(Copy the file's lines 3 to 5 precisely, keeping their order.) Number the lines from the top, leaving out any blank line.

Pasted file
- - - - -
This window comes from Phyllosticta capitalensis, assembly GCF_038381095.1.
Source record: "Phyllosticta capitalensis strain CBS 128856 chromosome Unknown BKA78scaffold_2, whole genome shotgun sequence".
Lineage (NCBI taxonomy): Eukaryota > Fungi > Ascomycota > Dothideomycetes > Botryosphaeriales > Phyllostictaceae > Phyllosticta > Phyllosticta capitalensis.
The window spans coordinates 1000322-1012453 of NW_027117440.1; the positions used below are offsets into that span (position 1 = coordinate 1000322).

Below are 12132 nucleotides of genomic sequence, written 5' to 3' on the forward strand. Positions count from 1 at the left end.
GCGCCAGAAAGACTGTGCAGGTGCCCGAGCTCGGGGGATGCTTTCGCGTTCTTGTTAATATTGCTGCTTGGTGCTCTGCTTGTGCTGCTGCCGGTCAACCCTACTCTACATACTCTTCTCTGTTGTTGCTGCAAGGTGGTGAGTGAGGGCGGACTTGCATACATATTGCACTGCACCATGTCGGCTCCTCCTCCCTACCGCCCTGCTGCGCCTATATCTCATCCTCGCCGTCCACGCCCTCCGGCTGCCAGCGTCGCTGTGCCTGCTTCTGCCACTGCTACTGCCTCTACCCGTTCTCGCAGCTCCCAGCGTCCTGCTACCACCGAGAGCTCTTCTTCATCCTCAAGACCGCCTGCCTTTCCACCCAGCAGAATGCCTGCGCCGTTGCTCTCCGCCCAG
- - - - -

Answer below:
Lineage (NCBI taxonomy): Eukaryota > Fungi > Ascomycota > Dothideomycetes > Botryosphaeriales > Phyllostictaceae > Phyllosticta > Phyllosticta capitalensis.
The window spans coordinates 1000322-1012453 of NW_027117440.1; the positions used below are offsets into that span (position 1 = coordinate 1000322).

Below are 12132 nucleotides of genomic sequence, written 5' to 3' on the forward strand. Positions count from 1 at the left end.